or Palestinian expectations when he embraced Palestinian rights and
acknowledged Palestinian “suffering” during an unprecedented speech in Cairo
six months after winning election in November 2008.
Seven years later, though, Obama found
himself in the ruins of the two-state solution, doing what his Democratic
predecessor Bill Clinton did as his term ended, currying Israeli forgiveness to
strengthen his post-White House legacy.
Clinton spent his entire eight years
nurturing Palestinian-Israeli peace only to watch it vanish.
In 1993, Clinton convinced Israeli Prime
Minister Yitzhak Rabin to shake hands with PLO leader Yasir Arafat. It was a
spectacular moment that I personally witnessed at the White House with the
naïve hope it would end decades of American anti-Palestinian bias.
Clinton blamed Palestinians for the failure
of the 2000 Camp David peace process and before leaving office gave Israel a
record $3.12 billion in aid.
What a trophy it would be for any President
to finally resolve the Israel-Palestine conflict. But how to off-set the cost of
After peace failed, both presidents did an
about-face at the end of their terms after pressuring Israel.
It is disappointing to see both presidents
do the same thing, fight for Palestinian rights for much of their years, and in
failure, take the safe route out by showering Israel with support.
At the end of his term in 2000, Clinton
tried to force Palestinian President Yasir Arafat to accept a flawed peace
accord that was drafted in private meetings with Israeli Prime Minister Ehud
Barack by Dennis Ross, who years later acknowledged he is a Zionist with his
allegiance to Israel’s interests. Arafat was justifiably skeptical in going to
Camp David in July 2000. The Wye River agreements signed by Arafat and Prime
Minister Benjamin Netanyahu spelled out specific actions that Israel was to
take, but Israel never took, including withdrawal and the release of prisoners.
After being elected to replace Netanyahu in
1999, Barak was desperate to achieve a peace accord acceptable to Israelis but
not to appear too conciliatory to the Palestinians. As a consequence, Barak
only met face-to-face with Arafat twice, including only one time during the
so-called Camp David “negotiations.” Camp David wasn’t a negotiation at all,
but a dictate from Barak in consultation with Clinton and delivered to Arafat
Ross conferred with Barak and Clinton to
deliver a “peace plan” that Israelis would accept in the hopes of strengthening
Barak’s chances for political survival. The plan relegated Palestinians to a
state that would remain managed by Israeli soldiers in three buntastans, allow
Palestinian “custody” of Muslim Holy sites in East Jerusalem, but refused to
take the Palestinian refugees Right of Return seriously.
With Arafat’s rejection of the dictate,
Barak’s government collapsed and in the new elections in 2001, Ariel Sharon was
elected prime minister. Sharon had used violence to raise the apprehensions of
Israelis provoking Palestinians by visiting the Al-Aqsa Mosque compound.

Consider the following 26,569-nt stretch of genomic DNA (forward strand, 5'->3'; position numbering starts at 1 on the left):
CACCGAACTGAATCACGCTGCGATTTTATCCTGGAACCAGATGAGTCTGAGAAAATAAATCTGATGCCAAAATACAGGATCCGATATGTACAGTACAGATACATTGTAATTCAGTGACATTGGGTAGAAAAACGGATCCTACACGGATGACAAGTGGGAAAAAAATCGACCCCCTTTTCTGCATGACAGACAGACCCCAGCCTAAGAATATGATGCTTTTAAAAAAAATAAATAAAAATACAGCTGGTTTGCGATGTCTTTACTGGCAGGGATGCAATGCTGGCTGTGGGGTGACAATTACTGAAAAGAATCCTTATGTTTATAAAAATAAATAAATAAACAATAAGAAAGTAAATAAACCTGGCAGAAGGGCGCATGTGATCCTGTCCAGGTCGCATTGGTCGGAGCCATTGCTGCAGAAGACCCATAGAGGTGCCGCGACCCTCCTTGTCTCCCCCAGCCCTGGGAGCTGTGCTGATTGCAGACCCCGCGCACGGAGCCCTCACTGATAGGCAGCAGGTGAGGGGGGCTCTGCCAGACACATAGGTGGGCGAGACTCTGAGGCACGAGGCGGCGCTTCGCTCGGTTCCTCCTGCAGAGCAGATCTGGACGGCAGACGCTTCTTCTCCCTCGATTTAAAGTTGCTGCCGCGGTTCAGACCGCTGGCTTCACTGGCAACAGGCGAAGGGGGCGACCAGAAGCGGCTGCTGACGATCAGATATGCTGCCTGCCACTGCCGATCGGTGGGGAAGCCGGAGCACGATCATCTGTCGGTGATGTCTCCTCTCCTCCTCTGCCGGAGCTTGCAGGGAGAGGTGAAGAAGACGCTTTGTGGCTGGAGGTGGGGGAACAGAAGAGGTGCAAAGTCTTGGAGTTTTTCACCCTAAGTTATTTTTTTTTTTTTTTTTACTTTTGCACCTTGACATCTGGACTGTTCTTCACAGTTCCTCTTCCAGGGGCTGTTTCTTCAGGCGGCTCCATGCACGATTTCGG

Surrounded by army of police and soldiers, Sharon declared the compound would
always remain in “Jewish” hands..
Clinton left office without achieving peace
between Israelis and Palestinians. It was a peace Clinton needed almost as much
as Israelis and Palestinians. In January 1999, Clinton was accused of having
sex with an intern, Monica Lewinsky, at the White House over a period of
several years during his first and second terms in office.
Congress impeached Clinton but the Senate
declined to indict him, even though he repeatedly lied to the public claiming
he never had “sexual relations” with Lewinsky. A peace accord might have wash
away that stain from his legacy.
Obama walked into the Middle East abyss
with his eyes wide open and with the power of a strong mandate from the
American people to do what he wanted.
Delivering a powerful speech in Cairo to
the Arab world, months after being sworn in as the 44th American president,
Obama expressed passionate sympathy for Palestinians who “suffered in pursuit
of a homeland.” Declared Obama, “The situation for the Palestinian people is
intolerable. And America will not turn our backs on the legitimate Palestinian
aspiration for dignity, opportunity and a state of their own.”
Hearing Obama deliver the Cairo speech in
June 2009 was as powerful as watching Rabin and Arafat shake hands in 1993. The
declaration rankled Israel, fuelling a long-running battle that hit a record
low in 2012 when Netanyahu all but endorsed Obama’s Republican challenger, Mitt
With three months remaining in his term as
the world’s most powerful leader, Obama gave Israel the largest military aid
package in US history, $38 billion ($3.8 billion a year) over 10 years.. It’s a
steep price to enhance his pro-Israel legacy.
Diplomacy Alone Cannot Stop Barbarism in
30 September 2016
The latest sequence of siege, death, and
destruction in Aleppo is just another example of an international community
that has gone irrelevant, incapable and indolent.
The post-WW2 order, the post-Soviet Union
collapse and the order that followed called for solving world problems
multilaterally and through diplomatic pressure. But after nearly six years of
war in Syria the stalemate at the UN remained and the power of diplomacy that the
US Secretary of State John Kerry has been armed with seems outdated and
President Putin of Russia cannot become a
peacemaker when his Air Force squadron commander continues to rain bombs
indiscriminately on Aleppo, and whatever targets the Syrian president and their
Iranian allies brandish as terrorist positions.
The world has been there many times before.